THOSE OF US who have lived with the Bay State's marriage war for years can lose sight of how extreme we appear to much of the rest of the country.
This afternoon, the Legislature shot down the proposed constitutional amendment that would have banned same-sex marriage. A few minutes after the vote, I was on the air discussing it with Dennis Prager, a nationally syndicated radio host based in Los Angeles. Citizen initiatives and referendums are nothing new to Californians, who vote on ballot issues all the time, but Prager wanted me to shed some light on the convoluted process a citizen-proposed constitutional amendment in Massachusetts must go through before it reaches the voters.
So I explained that even though 170,000 Bay State voters had signed petitions to put a marriage amendment on the ballot, it first had to undergo a vote in two consecutive sessions of the Legislature, and win support from at least 25 percent of the lawmakers each time. Since it had failed to do that, the amendment was now dead.
Prager wasn't sure he'd heard me right. Are you telling me, he asked in disbelief, that fewer than one in four Massachusetts legislators thinks marriage should be defined as the union of a man and a woman? Yes, I told him; the vote to kill the amendment was 151 to 45. ''Incredible,'' said Prager.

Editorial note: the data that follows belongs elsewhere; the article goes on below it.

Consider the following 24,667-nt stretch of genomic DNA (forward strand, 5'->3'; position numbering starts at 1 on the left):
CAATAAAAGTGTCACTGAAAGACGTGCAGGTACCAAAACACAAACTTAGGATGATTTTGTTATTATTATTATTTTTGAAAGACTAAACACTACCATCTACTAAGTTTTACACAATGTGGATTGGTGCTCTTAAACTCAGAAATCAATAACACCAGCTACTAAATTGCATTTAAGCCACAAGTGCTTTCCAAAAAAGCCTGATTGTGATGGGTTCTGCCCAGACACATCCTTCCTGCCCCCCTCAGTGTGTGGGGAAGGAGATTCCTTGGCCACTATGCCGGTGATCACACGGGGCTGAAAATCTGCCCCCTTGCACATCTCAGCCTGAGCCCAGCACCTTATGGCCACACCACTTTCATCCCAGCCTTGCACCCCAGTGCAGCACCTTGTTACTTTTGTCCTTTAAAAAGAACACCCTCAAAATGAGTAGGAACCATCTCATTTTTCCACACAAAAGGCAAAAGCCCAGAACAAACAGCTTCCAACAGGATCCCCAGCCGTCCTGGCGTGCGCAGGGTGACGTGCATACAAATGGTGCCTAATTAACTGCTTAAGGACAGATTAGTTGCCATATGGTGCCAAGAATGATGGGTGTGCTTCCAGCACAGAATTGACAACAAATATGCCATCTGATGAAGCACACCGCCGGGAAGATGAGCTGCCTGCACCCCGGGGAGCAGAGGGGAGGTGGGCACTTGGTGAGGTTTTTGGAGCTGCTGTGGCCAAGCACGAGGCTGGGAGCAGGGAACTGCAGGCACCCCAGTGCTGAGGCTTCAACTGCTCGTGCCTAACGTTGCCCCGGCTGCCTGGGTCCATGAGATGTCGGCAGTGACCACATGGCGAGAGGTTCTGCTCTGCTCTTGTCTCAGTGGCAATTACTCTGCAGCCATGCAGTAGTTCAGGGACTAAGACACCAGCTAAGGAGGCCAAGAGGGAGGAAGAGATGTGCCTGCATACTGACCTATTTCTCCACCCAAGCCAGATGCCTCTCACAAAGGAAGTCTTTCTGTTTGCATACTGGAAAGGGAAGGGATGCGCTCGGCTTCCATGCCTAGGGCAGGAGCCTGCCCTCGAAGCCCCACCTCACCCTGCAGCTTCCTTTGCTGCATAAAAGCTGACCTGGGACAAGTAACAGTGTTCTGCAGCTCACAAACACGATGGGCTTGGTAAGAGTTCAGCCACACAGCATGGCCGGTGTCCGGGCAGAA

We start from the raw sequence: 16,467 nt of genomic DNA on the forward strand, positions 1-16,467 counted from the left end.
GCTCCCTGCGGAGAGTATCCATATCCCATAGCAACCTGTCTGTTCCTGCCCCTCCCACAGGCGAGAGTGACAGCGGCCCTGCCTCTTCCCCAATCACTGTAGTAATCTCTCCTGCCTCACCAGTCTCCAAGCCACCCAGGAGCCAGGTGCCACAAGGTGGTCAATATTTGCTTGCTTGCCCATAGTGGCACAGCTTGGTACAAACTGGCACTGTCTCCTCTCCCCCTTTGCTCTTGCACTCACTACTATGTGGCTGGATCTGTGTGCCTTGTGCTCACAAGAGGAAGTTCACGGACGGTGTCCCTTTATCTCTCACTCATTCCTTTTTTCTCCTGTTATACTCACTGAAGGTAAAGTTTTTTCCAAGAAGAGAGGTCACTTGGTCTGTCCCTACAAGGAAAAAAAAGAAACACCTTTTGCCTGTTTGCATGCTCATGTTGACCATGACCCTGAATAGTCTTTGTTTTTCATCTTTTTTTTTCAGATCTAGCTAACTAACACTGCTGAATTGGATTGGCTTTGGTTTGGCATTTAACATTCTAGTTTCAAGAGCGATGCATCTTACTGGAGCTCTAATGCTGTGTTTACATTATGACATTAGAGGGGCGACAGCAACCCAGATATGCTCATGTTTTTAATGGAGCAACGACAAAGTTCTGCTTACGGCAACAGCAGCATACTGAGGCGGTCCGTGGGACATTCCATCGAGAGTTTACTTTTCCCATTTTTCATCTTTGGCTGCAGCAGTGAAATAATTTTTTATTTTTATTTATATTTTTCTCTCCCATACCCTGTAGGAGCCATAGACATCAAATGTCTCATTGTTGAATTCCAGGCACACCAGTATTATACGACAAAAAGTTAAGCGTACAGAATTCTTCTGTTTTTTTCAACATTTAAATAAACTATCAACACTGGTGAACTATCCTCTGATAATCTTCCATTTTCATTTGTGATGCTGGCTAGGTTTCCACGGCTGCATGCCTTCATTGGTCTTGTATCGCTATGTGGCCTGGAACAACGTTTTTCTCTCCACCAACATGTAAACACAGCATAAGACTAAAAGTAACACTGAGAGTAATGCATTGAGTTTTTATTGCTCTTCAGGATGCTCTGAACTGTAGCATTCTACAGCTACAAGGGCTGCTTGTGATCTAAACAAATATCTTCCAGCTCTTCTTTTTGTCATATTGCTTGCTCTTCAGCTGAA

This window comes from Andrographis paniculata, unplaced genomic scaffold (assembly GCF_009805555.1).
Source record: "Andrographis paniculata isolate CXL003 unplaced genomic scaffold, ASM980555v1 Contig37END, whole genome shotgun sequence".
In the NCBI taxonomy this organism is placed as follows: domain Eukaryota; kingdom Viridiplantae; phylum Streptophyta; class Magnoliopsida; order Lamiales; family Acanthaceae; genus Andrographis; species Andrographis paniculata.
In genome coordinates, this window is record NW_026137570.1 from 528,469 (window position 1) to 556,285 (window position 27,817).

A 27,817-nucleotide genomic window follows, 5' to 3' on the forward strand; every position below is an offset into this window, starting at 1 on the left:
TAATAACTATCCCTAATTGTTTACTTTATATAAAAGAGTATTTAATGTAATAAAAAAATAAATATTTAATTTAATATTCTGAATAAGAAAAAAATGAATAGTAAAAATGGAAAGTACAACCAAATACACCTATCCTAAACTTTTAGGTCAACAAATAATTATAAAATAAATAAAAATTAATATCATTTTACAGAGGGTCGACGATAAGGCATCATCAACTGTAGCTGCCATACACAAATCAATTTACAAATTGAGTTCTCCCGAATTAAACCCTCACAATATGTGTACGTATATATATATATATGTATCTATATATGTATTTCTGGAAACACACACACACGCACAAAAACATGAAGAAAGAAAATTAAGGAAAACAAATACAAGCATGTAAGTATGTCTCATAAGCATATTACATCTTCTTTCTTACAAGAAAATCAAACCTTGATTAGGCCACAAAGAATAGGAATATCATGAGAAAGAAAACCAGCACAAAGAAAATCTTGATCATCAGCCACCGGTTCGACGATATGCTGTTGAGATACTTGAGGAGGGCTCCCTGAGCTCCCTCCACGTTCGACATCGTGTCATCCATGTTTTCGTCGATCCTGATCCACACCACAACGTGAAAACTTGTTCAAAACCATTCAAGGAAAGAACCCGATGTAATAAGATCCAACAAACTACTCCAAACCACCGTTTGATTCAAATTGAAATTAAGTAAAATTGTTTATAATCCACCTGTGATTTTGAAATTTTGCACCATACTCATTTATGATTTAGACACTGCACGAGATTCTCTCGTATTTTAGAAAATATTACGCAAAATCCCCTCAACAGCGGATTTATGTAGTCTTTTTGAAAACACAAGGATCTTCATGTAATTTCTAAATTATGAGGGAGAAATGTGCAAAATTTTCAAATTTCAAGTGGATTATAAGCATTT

Barring a new petition drive by supporters of traditional marriage, the battle over same-sex wedlock may be finished in Massachusetts. But today's vote on Beacon Hill is a political grenade waiting to detonate elsewhere. It is only a matter of time before a same-sex couple married in Massachusetts finds a federal judge prepared to rule that under the US Constitution, their marriage license must be granted ''full faith and credit'' by every other state. Same-sex marriage will be the law of the land.
Only a federal marriage amendment can keep that from happening. Today's vote may have settled the issue in Massachusetts. It has unsettled it everywhere else.
Jeff Jacoby's e-mail address is firstname.lastname@example.org.